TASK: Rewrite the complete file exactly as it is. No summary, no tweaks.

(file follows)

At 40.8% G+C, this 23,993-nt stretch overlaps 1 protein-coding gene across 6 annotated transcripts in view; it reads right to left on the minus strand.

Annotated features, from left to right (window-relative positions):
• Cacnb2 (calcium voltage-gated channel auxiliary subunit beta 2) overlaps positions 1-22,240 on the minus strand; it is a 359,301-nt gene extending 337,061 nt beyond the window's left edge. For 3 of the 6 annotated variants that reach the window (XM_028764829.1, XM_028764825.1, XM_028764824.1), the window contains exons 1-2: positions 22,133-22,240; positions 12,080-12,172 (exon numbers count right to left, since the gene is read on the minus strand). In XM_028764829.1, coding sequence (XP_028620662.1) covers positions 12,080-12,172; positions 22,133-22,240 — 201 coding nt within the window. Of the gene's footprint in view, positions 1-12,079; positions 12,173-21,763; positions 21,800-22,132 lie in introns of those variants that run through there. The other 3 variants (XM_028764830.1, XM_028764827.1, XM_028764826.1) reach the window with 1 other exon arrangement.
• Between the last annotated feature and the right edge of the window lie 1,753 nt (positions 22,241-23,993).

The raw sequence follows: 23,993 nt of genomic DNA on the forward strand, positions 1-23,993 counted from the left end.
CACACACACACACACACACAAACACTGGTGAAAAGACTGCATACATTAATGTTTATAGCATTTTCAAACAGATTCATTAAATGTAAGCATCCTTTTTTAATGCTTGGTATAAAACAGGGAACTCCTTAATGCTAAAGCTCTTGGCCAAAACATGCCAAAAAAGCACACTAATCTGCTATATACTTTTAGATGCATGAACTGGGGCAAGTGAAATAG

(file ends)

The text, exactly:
At 40.8% G+C, this 23,993-nt stretch overlaps 1 protein-coding gene across 6 annotated transcripts in view; it reads right to left on the minus strand.

Annotated features, from left to right (window-relative positions):
• Cacnb2 (calcium voltage-gated channel auxiliary subunit beta 2) overlaps positions 1-22,240 on the minus strand; it is a 359,301-nt gene extending 337,061 nt beyond the window's left edge. For 3 of the 6 annotated variants that reach the window (XM_028764829.1, XM_028764825.1, XM_028764824.1), the window contains exons 1-2: positions 22,133-22,240; positions 12,080-12,172 (exon numbers count right to left, since the gene is read on the minus strand). In XM_028764829.1, coding sequence (XP_028620662.1) covers positions 12,080-12,172; positions 22,133-22,240 — 201 coding nt within the window. Of the gene's footprint in view, positions 1-12,079; positions 12,173-21,763; positions 21,800-22,132 lie in introns of those variants that run through there. The other 3 variants (XM_028764830.1, XM_028764827.1, XM_028764826.1) reach the window with 1 other exon arrangement.
• Between the last annotated feature and the right edge of the window lie 1,753 nt (positions 22,241-23,993).

The raw sequence follows: 23,993 nt of genomic DNA on the forward strand, positions 1-23,993 counted from the left end.
CACACACACACACACACACAAACACTGGTGAAAAGACTGCATACATTAATGTTTATAGCATTTTCAAACAGATTCATTAAATGTAAGCATCCTTTTTTAATGCTTGGTATAAAACAGGGAACTCCTTAATGCTAAAGCTCTTGGCCAAAACATGCCAAAAAAGCACACTAATCTGCTATATACTTTTAGATGCATGAACTGGGGCAAGTGAAATAG